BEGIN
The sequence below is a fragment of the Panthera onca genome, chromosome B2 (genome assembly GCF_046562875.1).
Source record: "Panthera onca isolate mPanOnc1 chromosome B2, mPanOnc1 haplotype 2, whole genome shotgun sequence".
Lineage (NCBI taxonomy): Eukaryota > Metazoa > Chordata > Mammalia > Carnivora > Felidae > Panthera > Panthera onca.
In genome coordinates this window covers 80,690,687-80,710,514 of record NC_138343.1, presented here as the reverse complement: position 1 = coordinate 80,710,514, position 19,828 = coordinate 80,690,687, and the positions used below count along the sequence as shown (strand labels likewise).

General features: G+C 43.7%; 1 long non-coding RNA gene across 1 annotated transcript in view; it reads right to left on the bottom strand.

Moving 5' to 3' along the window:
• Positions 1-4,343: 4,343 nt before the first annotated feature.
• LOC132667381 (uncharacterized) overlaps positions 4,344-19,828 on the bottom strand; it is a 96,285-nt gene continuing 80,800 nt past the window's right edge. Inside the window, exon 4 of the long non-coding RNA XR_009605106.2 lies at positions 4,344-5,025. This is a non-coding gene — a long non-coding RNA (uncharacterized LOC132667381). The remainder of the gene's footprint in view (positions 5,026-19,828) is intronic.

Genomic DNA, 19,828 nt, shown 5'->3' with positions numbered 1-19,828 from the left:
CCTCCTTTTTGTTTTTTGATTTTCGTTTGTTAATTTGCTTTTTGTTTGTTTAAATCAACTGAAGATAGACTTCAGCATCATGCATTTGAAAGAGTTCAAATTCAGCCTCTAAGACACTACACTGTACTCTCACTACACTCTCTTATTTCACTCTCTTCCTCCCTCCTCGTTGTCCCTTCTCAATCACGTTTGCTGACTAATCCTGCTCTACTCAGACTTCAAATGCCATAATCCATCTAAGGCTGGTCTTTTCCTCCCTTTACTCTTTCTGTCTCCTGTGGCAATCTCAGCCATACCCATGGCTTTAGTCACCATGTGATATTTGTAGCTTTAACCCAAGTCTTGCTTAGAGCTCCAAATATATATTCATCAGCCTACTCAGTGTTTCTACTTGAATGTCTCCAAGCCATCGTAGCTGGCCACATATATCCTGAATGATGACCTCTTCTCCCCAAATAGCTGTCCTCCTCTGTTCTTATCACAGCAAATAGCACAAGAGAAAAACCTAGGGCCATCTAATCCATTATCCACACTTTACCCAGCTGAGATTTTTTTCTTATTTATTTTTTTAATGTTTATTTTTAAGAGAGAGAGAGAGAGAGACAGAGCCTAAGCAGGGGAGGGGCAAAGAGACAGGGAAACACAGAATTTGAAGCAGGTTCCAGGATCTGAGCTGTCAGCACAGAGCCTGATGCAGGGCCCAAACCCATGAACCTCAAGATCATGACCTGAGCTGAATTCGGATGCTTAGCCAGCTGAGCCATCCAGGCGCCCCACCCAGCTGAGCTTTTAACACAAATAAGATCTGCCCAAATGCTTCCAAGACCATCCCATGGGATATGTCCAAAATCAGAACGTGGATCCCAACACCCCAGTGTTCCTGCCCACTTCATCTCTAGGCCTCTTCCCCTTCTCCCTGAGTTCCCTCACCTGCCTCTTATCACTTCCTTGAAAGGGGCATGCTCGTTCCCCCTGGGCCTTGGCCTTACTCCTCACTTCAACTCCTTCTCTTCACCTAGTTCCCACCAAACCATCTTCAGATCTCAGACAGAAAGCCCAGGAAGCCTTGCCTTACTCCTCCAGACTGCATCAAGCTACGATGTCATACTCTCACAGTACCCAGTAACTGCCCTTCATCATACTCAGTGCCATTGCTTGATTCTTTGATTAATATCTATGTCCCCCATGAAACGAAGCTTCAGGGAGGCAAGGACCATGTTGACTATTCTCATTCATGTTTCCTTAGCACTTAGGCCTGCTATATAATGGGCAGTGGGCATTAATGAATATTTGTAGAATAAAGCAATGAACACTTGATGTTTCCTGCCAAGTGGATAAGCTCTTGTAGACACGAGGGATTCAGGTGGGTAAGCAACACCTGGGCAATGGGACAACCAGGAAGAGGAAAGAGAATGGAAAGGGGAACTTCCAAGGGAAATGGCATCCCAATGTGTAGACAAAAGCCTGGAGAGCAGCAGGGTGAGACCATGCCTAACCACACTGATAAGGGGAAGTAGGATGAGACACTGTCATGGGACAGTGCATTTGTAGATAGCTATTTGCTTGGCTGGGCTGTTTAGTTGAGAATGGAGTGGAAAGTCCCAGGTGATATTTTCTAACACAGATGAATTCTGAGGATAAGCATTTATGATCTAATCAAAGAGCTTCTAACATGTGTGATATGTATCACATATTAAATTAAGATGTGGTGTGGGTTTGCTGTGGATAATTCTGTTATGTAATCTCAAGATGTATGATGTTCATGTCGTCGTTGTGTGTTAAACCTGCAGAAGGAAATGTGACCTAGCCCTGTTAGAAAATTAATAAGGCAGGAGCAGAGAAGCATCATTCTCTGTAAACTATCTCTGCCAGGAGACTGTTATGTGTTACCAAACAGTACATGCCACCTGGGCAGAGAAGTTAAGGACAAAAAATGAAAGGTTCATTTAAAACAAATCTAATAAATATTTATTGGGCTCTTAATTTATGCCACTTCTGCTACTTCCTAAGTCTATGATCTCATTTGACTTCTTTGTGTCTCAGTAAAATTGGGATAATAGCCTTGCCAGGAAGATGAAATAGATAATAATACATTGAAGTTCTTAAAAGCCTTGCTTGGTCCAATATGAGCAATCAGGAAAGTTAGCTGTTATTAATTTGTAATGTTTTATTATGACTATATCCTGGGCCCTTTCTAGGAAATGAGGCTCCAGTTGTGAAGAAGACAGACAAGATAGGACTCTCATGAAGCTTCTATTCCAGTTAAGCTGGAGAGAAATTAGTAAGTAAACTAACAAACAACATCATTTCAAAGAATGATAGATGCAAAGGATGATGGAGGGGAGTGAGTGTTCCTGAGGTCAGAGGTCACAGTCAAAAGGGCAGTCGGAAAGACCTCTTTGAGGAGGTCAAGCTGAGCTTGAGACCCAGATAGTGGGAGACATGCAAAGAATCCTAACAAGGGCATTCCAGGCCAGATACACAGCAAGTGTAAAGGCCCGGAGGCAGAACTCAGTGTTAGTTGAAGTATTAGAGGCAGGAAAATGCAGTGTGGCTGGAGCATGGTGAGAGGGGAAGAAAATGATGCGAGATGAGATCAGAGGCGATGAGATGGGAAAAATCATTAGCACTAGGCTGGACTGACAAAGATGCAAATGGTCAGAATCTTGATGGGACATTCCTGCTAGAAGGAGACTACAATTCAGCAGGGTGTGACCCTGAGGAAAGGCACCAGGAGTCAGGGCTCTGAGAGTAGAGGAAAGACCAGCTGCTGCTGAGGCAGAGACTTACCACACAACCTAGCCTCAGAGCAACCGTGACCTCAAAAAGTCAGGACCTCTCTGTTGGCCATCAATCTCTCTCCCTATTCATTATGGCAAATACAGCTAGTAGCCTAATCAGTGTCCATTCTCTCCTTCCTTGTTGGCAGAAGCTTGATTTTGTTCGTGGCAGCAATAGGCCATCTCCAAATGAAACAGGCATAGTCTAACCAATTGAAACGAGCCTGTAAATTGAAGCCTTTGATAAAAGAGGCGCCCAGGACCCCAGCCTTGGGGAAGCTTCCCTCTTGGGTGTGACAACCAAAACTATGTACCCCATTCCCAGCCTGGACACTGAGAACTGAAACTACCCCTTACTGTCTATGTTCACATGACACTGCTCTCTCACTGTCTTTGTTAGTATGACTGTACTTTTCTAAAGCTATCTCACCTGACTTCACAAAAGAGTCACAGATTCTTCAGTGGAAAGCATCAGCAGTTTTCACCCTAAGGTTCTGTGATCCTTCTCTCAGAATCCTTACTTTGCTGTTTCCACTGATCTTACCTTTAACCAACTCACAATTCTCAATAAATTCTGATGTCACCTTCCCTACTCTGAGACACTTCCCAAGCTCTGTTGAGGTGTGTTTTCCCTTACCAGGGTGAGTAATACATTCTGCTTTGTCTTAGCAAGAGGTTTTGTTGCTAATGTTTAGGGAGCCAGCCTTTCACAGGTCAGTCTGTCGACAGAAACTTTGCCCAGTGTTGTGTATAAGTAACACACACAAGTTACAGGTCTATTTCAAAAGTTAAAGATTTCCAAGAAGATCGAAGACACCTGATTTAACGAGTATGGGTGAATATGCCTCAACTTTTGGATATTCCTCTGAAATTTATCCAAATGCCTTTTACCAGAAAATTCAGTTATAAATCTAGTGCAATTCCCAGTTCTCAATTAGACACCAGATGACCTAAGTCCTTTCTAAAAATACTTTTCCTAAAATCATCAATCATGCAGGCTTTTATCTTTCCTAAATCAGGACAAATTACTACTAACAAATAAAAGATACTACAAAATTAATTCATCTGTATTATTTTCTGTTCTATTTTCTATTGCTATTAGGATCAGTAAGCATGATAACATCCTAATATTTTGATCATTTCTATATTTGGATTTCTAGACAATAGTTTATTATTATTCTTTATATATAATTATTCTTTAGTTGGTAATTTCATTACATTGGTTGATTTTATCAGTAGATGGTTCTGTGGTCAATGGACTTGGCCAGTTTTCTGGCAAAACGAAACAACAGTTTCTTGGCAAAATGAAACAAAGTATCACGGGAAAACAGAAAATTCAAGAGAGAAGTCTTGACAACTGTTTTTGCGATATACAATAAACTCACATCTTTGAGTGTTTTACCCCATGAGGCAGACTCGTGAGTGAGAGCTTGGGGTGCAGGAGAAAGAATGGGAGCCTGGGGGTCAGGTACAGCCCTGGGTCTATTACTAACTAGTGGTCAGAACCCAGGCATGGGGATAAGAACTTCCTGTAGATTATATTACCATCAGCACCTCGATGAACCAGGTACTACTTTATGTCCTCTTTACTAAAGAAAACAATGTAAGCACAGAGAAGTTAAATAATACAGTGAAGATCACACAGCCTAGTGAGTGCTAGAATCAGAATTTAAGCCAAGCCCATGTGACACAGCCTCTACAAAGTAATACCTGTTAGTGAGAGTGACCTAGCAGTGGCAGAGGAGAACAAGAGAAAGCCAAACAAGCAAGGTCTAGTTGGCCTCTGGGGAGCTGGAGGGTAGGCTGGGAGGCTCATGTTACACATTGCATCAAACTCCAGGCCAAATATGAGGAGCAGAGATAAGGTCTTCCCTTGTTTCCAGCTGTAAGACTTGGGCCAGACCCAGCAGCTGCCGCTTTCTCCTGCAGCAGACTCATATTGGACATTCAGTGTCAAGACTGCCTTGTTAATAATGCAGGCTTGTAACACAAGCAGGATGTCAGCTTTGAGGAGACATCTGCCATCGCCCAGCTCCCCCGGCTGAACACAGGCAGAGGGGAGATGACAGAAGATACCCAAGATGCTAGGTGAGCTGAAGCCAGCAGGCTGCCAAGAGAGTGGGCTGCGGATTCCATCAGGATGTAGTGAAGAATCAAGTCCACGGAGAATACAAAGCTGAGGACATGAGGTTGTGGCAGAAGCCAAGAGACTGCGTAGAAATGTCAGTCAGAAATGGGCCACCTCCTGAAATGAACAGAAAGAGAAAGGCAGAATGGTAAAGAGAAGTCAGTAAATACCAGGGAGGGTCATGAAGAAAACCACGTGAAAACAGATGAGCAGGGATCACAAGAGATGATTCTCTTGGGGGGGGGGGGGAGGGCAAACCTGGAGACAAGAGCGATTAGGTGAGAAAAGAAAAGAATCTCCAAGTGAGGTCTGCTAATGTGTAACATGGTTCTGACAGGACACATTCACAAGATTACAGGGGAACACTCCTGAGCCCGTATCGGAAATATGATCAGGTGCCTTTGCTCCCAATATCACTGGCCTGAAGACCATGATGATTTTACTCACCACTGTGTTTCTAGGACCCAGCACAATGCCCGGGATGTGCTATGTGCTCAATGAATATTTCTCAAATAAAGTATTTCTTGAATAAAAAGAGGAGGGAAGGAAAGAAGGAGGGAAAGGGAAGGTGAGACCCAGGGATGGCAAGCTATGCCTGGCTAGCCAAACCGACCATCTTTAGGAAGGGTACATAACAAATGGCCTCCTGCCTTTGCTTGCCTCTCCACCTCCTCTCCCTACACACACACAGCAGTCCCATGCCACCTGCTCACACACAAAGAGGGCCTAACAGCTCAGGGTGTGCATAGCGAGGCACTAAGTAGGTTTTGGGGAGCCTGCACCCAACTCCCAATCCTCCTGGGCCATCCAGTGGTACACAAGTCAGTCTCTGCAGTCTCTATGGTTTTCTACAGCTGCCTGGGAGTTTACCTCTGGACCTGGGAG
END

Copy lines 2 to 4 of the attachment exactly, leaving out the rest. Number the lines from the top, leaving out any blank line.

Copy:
Source record: "Panthera onca isolate mPanOnc1 chromosome B2, mPanOnc1 haplotype 2, whole genome shotgun sequence".
Lineage (NCBI taxonomy): Eukaryota > Metazoa > Chordata > Mammalia > Carnivora > Felidae > Panthera > Panthera onca.
In genome coordinates this window covers 80,690,687-80,710,514 of record NC_138343.1, presented here as the reverse complement: position 1 = coordinate 80,710,514, position 19,828 = coordinate 80,690,687, and the positions used below count along the sequence as shown (strand labels likewise).